French journalist Philippe Auclair is the latest guest on Behind the Lines.
IT BEGAN WITH Arsène Who? and concluded with Wenger Out!, but there was quite a story packed in between.
And while Arsène Wenger and Arsenal became a fraught and toxic relationship by the end, since the 2018 uncoupling Wenger hasn’t worked in management and little has worked for Arsenal at all.
French journalist Philippe Auclair covered the Wenger years closely for France Football, and he is our guest on this week’s episode of Behind the Lines, in which we discussed Wenger along with a range of topics, including music, Eric Cantona and why he believes the only football loser in the Brexit deal is Ireland.
(Behind the Lines is exclusively available to members of The42. Each episode features a lengthy interview with a writer about their career and their favourite pieces of sportswriting, so for access to a 59-episode back catalogue, head over to members.the42.ie.)
Though he rarely showed it, Auclair believes Wenger was deeply hurt by the acrid end to his time at Arsenal, chiefly remembered for the performative – and profitable – rage of Arsenal Fan TV.
“Yes, I think some of the fans went way beyond what was acceptable and reasonable and I think they are beginning to realise that now. Not that Arsène should be immune to criticism, I didn’t hold back myself. I am also convinced he stayed for one or two years too many.
“As to how he felt about it: he was deeply hurt. He is a very, very sensitive man who is also a very secretive man. He likes to keep things to himself, and he doesn’t like to make any great shows of emotion. You’ll never have seen Arsène Wenger going on the pitch to salute the crowd unless it was for his goodbye, or even to shake his players hands on the pitch. As soon as the final whistle was blown, it was handshake and into the dressing room.
“Which is extraordinary for someone who has such a knack for presenting himself. He can captivate an audience within five seconds, and hold it captive for the duration of his speech.”
Wenger has not worked as a manager since leaving Arsenal, and is now working with Fifa, as their Chief of Global Football Development. Auclair, however, is not surprised that Wenger has not returned to management.
“Not really. At one stage he was quite close to taking the Lyon job, that was in 2019. Did he feel it wasn’t big enough a job? I don’t know. It may be that he came to realise his days as a manager had come to an end, and it was time for him to start a new life, which he has done.
“I am not surprised. I thought at one point that if France had done badly at the 2018 World Cup, he might have taken the national team manager position. As you know, France didn’t really fluff the World Cup, Didier Deschamps remains in place and Arsène Wenger will probably never be the national team manager, which is something I deeply regret, because the kind of football this French team could play with a manager like Arsène Wenger is the stuff of dreams. I’m not sure they would win anything, but by heck, they would be some team to watch.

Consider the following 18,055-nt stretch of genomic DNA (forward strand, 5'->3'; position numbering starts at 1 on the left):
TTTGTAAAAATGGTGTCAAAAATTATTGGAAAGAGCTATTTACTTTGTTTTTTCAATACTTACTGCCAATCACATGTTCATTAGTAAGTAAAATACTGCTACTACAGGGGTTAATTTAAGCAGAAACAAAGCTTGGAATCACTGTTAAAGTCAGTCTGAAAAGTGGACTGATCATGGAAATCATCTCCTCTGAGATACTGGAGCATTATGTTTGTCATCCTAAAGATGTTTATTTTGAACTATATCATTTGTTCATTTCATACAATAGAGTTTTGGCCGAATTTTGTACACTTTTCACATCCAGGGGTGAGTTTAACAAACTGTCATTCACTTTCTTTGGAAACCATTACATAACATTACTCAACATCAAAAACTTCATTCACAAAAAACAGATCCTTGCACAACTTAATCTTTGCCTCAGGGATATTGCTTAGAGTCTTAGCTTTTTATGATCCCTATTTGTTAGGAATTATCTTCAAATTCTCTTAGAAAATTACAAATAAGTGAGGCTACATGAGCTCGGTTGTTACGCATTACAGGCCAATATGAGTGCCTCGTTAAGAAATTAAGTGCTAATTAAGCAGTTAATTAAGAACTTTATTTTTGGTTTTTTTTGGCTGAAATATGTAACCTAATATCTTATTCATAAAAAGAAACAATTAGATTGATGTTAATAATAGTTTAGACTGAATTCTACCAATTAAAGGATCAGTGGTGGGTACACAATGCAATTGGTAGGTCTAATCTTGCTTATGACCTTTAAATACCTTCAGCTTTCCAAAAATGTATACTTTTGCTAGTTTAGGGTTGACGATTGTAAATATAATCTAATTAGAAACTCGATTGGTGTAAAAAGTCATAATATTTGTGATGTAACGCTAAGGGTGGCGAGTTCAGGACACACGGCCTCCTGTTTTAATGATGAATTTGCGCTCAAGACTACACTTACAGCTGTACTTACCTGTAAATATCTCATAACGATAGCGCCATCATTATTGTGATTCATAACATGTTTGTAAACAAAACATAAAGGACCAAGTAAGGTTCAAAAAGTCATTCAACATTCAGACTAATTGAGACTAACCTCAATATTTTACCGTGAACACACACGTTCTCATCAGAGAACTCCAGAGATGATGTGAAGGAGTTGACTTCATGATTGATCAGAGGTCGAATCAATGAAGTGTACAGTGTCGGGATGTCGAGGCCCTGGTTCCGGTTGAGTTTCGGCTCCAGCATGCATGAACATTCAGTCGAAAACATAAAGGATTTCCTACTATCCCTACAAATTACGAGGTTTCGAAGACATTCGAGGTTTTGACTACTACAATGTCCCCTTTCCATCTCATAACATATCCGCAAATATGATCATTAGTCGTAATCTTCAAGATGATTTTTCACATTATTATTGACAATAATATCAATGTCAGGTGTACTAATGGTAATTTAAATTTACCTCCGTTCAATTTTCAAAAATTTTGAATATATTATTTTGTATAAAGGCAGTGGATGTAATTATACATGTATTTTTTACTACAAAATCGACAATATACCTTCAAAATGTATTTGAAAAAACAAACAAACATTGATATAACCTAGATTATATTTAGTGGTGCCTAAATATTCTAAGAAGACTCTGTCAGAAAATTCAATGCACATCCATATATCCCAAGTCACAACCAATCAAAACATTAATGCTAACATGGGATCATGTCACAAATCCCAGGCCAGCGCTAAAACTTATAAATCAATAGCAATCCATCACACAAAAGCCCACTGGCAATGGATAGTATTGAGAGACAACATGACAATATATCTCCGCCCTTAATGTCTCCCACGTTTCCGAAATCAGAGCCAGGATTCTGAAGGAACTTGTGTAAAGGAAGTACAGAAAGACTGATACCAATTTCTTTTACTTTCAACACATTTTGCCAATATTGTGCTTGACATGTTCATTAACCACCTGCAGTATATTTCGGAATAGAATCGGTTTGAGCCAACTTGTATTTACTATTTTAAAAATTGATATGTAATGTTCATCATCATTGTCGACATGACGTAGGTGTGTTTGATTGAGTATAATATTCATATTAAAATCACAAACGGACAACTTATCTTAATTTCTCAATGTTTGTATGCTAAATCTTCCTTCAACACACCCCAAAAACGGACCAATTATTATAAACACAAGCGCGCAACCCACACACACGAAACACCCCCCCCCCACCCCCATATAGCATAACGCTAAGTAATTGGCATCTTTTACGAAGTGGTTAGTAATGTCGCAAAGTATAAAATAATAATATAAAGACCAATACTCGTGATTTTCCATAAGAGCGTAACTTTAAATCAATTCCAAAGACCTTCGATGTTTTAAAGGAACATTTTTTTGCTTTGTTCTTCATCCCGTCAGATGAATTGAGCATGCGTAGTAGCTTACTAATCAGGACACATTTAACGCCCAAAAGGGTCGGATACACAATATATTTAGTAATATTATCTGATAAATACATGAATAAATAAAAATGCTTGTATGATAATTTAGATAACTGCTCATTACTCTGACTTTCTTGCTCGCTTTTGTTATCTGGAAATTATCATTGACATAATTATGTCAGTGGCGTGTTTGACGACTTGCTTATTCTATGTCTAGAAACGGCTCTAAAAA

of the team
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“Can you imagine? With those guys? Wow.”
And what of the present French team, the largely imperious world champions with an astonishing depth of talent that nonetheless persist playing a relatively grey, functional style of football? How are they viewed in their homeland?
“There was a lot of joy, of course, but there was a lot of criticism, which is ridiculous based on the results. You play a Euros final and lose it to a goal from a guy who will never score again in his life, and then win the World Cup in fairly convincing fashion having not been in real trouble throughout the tournament.
“But I’m deeply frustrated by this team: there are moments they put moves together and if they could play like that over 90 minutes, they would be unbeatable.
“Perhaps they are unbeatable. They have so many solutions. But that is Deschamps. He gets a lot of flak, people say we should not only win, we have got a generation of players we’ve never seen the likes of before, and we will probably never see the like of it again. It is freakish.
“I have to say, the 2018 World Cup success left me completely cold. I was far more taken with the Belgian team. I’m not a nationalist, politically or in sporting terms, but the 1998 and 2000 team I was 100% behind and absolutely loved them.
“In 2006 I was really excited, even though there was Domenech, though we knew Domenech had been told by the senior players, ‘Keep in your office, we will take care of it’.
“It is also my generation: as a kid, my team was Platini’s team. Platini’s team was a romantic dream, it played better football than the ’98/2000 or 2018 teams ever did.”
Listen to the full interview by subscribing at members.the42.ie.